‘Toilet-to-Tank Filling Station’ in Japan: Fukuoka, a southern Japanese city, now has a hydrogen fueling station in place fueled by biogas coming from a combination of methane and carbon dioxide produced by the breakdown of wastewater from a central sewage plant. It’s now the second of its kind, following a demonstration facility that used similar technology at a Fountain Valley, Calif., wastewater plant that started in 2011 and is no longer in operation. The Fukuoka hydrogen station opened in late 2015 and is available to gas up fuel cell vehicles. The plant comes from a $12-million investment from Japan’s government, plus research, engineering, design and building work by Mitsubishi, Toyota, and Kyushu University.
Beyond plug-ins and fuel cell vehicles: Will NanoFlowcell and Energy Independent Vehicles knock out battery- and hydrogen-powered electric motors? It depends on who you ask. Battery electric vehicles are hitting a “dead end” compared to the zero emission electric motor powered by NanoFlowcell technology, says Nunzio La Vecchia, chief technology officer of NanoFlowcell Holdings, and inventor of the NanoFlowcell technology for energy storage. Flow-cell batteries can be “refueled” in minutes at centralized filling stations versus hours needed with EV charging, he says. NanoFlowcell’s alternative solution uses what it claims is a “shoebox-sized” flow cell and two tanks, with a total capacity of 150 liters (about 40 gallons) of positive and negative liquid electrolytes. That’s superior to lithium-ion battery packs weighing up to 1,500 pounds, he says. Last year in Geneva, the company displayed its QUANTiNO concept car, a type of fuel cell electric car with over 620-miles range and touted to be on the road; but NanoFlowcell faces the steep challenge of winning over support for its new technology and supporting deployment of a fueling infrastructure across the country that fuel cell cars are navigating through.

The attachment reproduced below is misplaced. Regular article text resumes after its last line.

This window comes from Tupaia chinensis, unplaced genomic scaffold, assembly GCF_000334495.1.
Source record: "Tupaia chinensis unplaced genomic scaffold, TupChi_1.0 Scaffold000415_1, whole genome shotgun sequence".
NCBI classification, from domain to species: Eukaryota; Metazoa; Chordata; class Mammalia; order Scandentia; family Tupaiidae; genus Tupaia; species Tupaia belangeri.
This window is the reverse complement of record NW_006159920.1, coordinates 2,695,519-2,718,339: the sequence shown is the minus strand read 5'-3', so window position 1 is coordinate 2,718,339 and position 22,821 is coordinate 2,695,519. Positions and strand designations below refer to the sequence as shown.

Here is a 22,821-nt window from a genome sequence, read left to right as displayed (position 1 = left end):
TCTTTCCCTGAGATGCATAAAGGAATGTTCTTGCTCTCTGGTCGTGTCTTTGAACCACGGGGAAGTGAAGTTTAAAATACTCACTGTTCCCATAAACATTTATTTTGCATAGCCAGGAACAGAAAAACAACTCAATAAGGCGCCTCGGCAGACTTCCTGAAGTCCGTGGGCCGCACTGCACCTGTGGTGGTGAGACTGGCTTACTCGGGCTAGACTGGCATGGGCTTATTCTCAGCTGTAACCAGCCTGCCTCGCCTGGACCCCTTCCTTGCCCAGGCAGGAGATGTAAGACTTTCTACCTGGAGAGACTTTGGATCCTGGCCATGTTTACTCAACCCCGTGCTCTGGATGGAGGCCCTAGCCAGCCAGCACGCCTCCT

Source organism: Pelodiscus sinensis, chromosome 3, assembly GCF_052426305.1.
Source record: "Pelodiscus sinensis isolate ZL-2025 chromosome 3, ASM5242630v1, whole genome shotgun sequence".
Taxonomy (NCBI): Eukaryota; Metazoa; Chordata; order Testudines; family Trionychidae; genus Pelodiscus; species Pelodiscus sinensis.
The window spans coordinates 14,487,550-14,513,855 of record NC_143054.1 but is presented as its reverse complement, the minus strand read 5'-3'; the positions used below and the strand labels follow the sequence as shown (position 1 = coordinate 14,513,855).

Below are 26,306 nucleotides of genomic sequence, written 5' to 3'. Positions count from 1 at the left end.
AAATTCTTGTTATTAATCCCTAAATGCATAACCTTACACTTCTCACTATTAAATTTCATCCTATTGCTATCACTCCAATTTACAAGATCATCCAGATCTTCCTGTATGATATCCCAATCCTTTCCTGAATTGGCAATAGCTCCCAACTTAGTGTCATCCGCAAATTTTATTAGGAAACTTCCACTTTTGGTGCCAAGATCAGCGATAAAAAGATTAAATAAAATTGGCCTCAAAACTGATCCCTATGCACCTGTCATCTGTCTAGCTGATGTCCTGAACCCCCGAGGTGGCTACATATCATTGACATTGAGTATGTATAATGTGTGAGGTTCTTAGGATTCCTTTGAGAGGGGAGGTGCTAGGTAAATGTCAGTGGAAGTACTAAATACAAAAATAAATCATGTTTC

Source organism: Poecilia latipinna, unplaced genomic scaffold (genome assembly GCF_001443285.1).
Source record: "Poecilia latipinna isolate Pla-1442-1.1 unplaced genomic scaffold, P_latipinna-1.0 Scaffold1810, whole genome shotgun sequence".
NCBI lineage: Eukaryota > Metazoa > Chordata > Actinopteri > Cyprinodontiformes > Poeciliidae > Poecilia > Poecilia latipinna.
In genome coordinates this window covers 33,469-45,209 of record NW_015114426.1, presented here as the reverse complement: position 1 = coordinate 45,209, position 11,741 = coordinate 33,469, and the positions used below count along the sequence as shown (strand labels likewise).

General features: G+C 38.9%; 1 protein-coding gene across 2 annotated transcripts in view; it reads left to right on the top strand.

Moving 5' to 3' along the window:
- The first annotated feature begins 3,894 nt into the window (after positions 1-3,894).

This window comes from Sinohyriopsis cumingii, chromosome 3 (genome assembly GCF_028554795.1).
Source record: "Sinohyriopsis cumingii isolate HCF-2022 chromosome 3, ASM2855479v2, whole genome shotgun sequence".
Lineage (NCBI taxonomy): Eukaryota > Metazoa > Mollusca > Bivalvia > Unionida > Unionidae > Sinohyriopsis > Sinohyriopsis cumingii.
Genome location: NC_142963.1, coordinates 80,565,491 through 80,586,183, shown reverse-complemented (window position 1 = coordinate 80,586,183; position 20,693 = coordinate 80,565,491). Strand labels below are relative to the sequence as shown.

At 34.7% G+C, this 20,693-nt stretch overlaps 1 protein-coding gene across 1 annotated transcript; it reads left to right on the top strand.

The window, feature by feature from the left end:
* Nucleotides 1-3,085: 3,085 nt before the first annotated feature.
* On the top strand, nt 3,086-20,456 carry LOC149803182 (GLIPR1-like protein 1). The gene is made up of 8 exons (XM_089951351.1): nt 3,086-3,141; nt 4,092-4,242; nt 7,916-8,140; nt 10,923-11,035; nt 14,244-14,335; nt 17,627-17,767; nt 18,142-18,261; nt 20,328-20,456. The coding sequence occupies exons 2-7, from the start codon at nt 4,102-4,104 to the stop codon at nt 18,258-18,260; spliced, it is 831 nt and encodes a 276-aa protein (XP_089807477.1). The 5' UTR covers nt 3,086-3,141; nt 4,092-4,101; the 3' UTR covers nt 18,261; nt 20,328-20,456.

Energy Independent Vehicles are being developed that will separate them from EVs and hydrogen fuel cell vehicles, says Peter Harrop, chairman of the IDTechEx. Energy independent means they’re getting their energy through converting wind, sun, and even rain into power for the vehicles. Harrop says they’re in the testing phase and will be on roads in the next few years. During a presentation at the Electric Vehicle Symposium (EVS29) in Montreal in June, Harrop showed a sampling of vehicles – including cars, planes, and boats – and how they’ll be powered. Along with renewable power sources, Harrop said that advanced vehicle technologies will make them viable for wider adoption in the future. These technologies will include next-generation batteries, energy harvesting from multiple sources, lightweighting, smart materials, and what his firm calls “structural electronics.” Examples of the energy independent vehicles rolling out include Hanergy Holding Group, a Chinese company, having unveiled four solar-powered concept vehicles outside its Beijing headquarters in early July; and Solar-powered Stella Lux being developed by students at the Eindhoven University of Technology in the Netherlands using carbon fiber and aluminum for light weight.